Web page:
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I learned about C. diff the hard way. In October of 2013, I was diagnosed with a C. diff infection following the use of clindamycin. I was prescribed vancomycin to get rid of the C. diff, but every time I stopped the vancomycin the C. diff would return. It took me six months of being ill, rounds of failed vancomycin treatments, and going from doctor to doctor before I finally found a doctor that would do a fecal microbiota transplant (FMT) via a colonoscopy. Still, I live with the fear that the next time I am prescribed an antibiotic, the C. diff will return. After struggling with C. diff and experiencing the challenges and obstacles within in the medical community, I decided I wanted to make a difference in the world of C. diff. I became an advocate to try to help make changes that are needed desperately in the community.

The obstacles that I encountered were what made me decide things desperately need to change. Some of the things that I encountered in dealing with C. diff included doctors that kept wanting me to wait and suffer for fourteen days to retest for C. diff after each failed vancomycin treatment (even though all of my symptoms had returned within three days of stopping the treatment). I kept hearing the “It’s postinfectious irritable bowel syndrome (PI-IBS)” line, as I’m young and according to them, C. diff is normally only found in the elderly. Then I soon learned that the lab testing was not always accurate: “Since the toxin breaks down at room temperature within two hours, a negative result may also indicate that the sample was not transported, stored, or processed promptly” (source).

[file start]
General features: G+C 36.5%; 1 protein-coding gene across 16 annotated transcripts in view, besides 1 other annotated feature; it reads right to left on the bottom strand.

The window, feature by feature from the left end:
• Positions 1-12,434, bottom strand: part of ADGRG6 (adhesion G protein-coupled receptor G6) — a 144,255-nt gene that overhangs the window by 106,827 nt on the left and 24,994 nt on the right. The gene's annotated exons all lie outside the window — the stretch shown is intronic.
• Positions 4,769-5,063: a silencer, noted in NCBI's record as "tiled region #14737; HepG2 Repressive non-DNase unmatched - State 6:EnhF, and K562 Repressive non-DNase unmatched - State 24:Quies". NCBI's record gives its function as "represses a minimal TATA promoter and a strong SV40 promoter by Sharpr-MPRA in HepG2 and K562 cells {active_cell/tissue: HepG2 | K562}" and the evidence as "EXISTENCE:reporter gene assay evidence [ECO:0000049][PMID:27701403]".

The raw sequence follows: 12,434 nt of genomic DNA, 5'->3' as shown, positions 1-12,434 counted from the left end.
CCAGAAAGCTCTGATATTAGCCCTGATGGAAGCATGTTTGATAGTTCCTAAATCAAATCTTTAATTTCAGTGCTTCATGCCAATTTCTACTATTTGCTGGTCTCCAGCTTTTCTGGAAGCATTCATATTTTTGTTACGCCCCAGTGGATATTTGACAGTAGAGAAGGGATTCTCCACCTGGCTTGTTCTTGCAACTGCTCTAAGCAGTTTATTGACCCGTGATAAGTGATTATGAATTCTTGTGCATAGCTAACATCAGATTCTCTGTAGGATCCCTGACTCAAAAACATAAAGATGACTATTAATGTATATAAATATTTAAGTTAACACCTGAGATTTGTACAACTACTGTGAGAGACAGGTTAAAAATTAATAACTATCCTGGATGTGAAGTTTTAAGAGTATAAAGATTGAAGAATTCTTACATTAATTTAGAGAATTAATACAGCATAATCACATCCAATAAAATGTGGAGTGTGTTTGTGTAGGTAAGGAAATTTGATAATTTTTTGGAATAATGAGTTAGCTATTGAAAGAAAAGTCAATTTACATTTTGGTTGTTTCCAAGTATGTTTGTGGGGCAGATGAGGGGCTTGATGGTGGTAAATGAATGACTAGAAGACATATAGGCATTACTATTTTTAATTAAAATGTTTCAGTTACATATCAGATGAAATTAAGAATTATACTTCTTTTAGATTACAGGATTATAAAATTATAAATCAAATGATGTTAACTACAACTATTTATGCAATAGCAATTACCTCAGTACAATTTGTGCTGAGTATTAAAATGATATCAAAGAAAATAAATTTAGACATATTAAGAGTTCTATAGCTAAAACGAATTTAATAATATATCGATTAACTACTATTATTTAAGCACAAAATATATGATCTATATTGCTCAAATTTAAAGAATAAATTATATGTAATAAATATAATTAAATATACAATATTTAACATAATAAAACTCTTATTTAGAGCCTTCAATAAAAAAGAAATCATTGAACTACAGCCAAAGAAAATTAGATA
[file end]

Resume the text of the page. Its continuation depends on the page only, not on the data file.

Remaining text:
These are all things that I continued to encounter during my six months of being ill, but yet after I received my FMT, all of my symptoms resolved and I have been C. diff free for over two years now. I am a huge advocate for people having a voice in deciding which treatment they would like. We now see that flagyl and vancomycin are no longer doing the job. We need more options, we need more treatments that are affordable, and we need to be able to get access to the treatment we want. I would love for the FDA to allow C. diff patients to have FMTs without having to jump through so many hoops, especially as FMTs are being found time and time again to have a cure rate greater than 90% (source).

According to the Michigan Department of Community Health, physicians are not required to report individual cases of C. diff in Michigan (source). This same website also advises testing for C. diff only in patients with watery diarrhea and against C. diff testing on formed stool. Like many people with C. diff, I had formed stools. By following this advice, doctors misdiagnose the disease and extend the suffering of their patients. Read here for more information.








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